Our God lies in the tomb this day. He has been cruelly tortured and murdered. His followers, those to whom he had revealed his glory and power throughout three long years full of wonders and truth, have scattered and fled, huddled together in fear, all hope drained from them.
Yet as Christians we believe, not that Christ’s defeat was short-lived, but that he was never defeated at all. The unspeakable sufferings of the crucifixion were undertaken by Jesus, not inflicted upon him. He did not endure his tortures; he embraced them. His suffering was excruciating, but it was suffered with unfathomable love, the love he held — and holds — for each one of us. The cross was the victory of Christ, not his defeat, his unanswerable rebuke of hatred and sin and death. “Nails were never enough to hold the God-Man fastened to the Cross had love not held Him captive first,” writes the late John Cardinal Wright in his magnificent little volume of reflections on the Seven Last Words (Words in Pain, p. 44).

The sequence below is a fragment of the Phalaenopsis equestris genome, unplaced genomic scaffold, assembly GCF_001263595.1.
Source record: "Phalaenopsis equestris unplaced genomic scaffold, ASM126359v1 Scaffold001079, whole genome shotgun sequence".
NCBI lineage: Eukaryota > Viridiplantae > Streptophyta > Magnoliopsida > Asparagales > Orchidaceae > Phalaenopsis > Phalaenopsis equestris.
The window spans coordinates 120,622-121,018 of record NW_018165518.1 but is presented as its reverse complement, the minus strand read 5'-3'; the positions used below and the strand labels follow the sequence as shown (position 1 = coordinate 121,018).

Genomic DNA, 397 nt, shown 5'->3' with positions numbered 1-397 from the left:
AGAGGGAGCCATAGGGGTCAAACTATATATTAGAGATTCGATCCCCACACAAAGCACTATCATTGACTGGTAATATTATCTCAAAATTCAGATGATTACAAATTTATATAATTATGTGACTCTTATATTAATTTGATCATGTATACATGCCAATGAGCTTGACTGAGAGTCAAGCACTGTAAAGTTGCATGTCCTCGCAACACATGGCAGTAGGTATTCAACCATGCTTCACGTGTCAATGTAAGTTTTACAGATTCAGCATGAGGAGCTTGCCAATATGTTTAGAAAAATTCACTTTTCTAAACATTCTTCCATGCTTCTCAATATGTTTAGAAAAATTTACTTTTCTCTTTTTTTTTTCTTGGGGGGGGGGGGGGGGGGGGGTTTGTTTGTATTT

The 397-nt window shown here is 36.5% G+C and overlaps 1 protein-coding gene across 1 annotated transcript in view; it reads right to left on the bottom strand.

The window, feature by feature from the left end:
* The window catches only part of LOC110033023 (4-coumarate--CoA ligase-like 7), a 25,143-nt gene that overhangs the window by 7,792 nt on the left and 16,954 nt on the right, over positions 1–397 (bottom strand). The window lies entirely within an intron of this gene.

Today, the cross is indeed still “a stumbling block” and “foolishness” to the world. Even many Christians find the image troubling, wondering what sort of God could will such a thing to occur, how this horrible death could have any place in our redemption. I am no theologian, only a troubled believer on my journey, but I hold fast to the hope that the Crucified offers me. For me this is not some soteriological accounting, a cosmic tit for tat to offset the offense of our mythical first parents. The Cross is God’s ultimate demonstration of how much love will do, even when given no reason to do so.
God is love. The question that assertion raises in the context of the Crucifixion is not, I believe, “How could a loving God wish such a death upon His Son?” but rather “How can we fail to respond to a love that would give so much?” The challenge is not to the nature of God but to us: what are we going to make of our lives and our world to attempt to justify such an extravagant gesture on the part of the Son of God?